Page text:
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Annual Global Generics Prescription Sales Growth of 3.6 Percent to $78 Billion

Global prescription sales growth of generics drugs slowed to 3.6 percent in the twelve months ending September 2008, down from 11.4 percent in 2007, according to a new report by IMS Health (NYSE: RX), the world’s leading provider of market intelligence to the pharmaceutical and healthcare industries. Global generics products generated $78 billion in audited sales in the twelve months through September, reflecting the changing industry dynamics that also are affecting branded pharmaceutical products.

“The global generics market has posted double-digit gains in recent years. But in 2008, despite robust volume increases, we are seeing the first significant decline in sales growth as manufacturers increasingly compete in fierce price battles within most of the world’s major markets,” said Murray Aitken, senior vice president, Healthcare Insight, IMS. “This trend is very apparent in markets like the U.S. and U.K. as generics companies contend with aggressive competition and cost-containment measures enforced by both private and government payers.”

The top eight global markets – the U.S., Germany, France, the U.K., Canada, Italy, Spain and Japan – today account for 84 percent of total generics sales. The U.S., the world’s largest generics market with 42 percent of global sales, has experienced a 2.7 percent sales decline in the twelve months ending September 2008 while volume increased 5.4 percent during the same period. Generics products now account for 63.7 percent of the total U.S. pharmaceutical market volume. The U.S. generics market is currently valued at $33 billion, compared with $34 billion last year, reflecting declining prices and fewer blockbusters losing patent protection in 2008. However, generics sales rose 10.2 percent in Japan, 16.9 percent in France, 12.5 percent in Italy and 10.5 percent in Spain in the twelve months through September.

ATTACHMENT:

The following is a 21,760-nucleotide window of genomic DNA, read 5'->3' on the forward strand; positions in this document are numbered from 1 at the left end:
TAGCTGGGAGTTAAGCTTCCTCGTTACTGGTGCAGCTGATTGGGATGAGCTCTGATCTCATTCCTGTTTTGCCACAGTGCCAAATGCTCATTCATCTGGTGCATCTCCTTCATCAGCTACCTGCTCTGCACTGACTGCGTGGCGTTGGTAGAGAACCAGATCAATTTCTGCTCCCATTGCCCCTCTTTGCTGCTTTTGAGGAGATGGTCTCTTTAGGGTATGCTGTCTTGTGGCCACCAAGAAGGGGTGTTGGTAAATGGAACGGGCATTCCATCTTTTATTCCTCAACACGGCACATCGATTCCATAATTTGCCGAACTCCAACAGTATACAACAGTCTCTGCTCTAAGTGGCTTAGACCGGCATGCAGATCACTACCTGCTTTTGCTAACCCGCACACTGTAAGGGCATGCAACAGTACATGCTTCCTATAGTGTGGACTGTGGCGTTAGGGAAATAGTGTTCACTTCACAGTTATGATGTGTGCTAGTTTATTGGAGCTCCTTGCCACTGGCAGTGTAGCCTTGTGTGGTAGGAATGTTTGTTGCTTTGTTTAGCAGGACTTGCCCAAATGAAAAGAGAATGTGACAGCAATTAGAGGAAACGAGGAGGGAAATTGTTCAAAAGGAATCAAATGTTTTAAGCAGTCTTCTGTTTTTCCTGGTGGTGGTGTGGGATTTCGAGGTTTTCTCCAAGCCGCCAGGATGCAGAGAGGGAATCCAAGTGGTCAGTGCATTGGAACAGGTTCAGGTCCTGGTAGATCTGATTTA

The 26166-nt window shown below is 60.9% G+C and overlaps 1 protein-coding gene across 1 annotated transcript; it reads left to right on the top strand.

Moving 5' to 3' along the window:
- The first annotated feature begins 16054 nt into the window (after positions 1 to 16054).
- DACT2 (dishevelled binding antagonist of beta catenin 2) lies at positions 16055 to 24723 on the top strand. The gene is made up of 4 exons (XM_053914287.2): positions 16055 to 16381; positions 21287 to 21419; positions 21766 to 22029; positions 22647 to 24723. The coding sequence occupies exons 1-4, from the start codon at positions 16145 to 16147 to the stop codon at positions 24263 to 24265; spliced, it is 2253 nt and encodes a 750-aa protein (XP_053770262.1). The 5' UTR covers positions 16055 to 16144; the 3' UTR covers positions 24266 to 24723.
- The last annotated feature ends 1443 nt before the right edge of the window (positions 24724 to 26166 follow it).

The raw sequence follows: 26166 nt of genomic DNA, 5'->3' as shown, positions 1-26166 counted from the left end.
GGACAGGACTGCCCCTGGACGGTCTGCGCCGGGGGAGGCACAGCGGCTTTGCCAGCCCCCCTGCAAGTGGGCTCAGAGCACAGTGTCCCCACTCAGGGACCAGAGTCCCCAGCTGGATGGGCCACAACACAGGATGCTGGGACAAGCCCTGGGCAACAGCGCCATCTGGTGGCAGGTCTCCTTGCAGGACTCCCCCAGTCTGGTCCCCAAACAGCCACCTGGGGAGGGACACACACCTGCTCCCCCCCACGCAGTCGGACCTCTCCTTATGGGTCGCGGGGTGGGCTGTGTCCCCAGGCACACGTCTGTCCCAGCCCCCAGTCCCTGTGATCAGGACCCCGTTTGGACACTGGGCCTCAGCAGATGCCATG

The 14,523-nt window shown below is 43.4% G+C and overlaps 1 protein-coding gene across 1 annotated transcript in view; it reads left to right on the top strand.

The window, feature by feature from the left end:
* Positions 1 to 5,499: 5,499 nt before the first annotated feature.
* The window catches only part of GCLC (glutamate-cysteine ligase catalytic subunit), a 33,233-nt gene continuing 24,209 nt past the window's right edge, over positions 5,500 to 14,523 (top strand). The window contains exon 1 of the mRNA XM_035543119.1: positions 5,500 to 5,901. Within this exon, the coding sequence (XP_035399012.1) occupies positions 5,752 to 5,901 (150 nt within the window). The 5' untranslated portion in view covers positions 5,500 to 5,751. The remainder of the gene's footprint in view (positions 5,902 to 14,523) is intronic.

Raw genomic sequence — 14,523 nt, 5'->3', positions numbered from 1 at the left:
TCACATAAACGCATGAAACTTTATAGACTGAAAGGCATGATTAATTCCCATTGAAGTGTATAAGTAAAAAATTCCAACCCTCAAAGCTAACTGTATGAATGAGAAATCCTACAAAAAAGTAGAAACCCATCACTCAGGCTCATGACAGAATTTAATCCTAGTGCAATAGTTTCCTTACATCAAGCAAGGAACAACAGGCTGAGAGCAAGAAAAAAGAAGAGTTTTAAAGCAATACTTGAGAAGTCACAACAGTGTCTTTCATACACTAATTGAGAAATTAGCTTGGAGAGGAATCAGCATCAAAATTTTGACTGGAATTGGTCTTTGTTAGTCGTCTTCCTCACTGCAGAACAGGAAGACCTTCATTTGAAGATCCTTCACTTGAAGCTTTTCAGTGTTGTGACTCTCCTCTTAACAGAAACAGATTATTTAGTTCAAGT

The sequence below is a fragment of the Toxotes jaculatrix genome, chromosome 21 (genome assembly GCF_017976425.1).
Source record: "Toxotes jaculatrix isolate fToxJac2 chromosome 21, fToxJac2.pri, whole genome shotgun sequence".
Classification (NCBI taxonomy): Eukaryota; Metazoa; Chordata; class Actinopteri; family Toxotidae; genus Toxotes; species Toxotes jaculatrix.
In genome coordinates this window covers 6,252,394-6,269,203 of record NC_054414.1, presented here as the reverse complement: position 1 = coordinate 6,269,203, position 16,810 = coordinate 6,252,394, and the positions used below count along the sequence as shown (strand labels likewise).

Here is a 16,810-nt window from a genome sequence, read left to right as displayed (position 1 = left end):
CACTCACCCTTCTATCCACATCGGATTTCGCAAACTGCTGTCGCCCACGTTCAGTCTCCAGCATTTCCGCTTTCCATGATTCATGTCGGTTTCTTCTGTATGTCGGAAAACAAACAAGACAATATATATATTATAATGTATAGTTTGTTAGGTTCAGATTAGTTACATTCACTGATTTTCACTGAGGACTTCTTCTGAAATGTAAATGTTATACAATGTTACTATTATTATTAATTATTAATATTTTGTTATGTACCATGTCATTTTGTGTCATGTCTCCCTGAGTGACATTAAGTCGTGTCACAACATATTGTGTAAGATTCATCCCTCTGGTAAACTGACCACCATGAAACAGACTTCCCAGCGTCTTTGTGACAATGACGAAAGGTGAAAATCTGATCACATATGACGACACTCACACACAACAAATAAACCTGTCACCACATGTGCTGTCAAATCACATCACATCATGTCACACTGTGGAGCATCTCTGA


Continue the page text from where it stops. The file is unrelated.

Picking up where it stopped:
The top 10 generics companies currently hold a 47 percent share of the generics market worldwide. The three leading generics manufacturers are Teva with 11 percent market share, Sandoz with 9 percent, and Mylan with 8 percent.

“Through this decade and next, we expect the distinction between R&D-based pharmaceutical manufacturers and generics companies to blur,” noted Alan Sheppard, director, Generics, IMS. “Many of the largest R&D companies have stated their intention to expand their generics businesses to compensate for slower growth in the branded sector. At the same time, large generics manufacturers are looking to capitalize on their development expertise and technology to produce new chemical entities and establish their own R&D businesses. This will give leading generics companies an advantage in building market share over many smaller local manufacturers”.

The IMS 2008 Global Generics Perspective report identifies the following key market dynamics:

  • Consolidation and expansion. Smaller generics producers are experiencing significant margin pressure in this environment. At the same time, large companies are consolidating their operations in established markets or expanding into emerging ones through local acquisitions or partnerships. As a result, the generics industry is becoming more divided between large, high-performing companies extending their global footprint and smaller, local producers.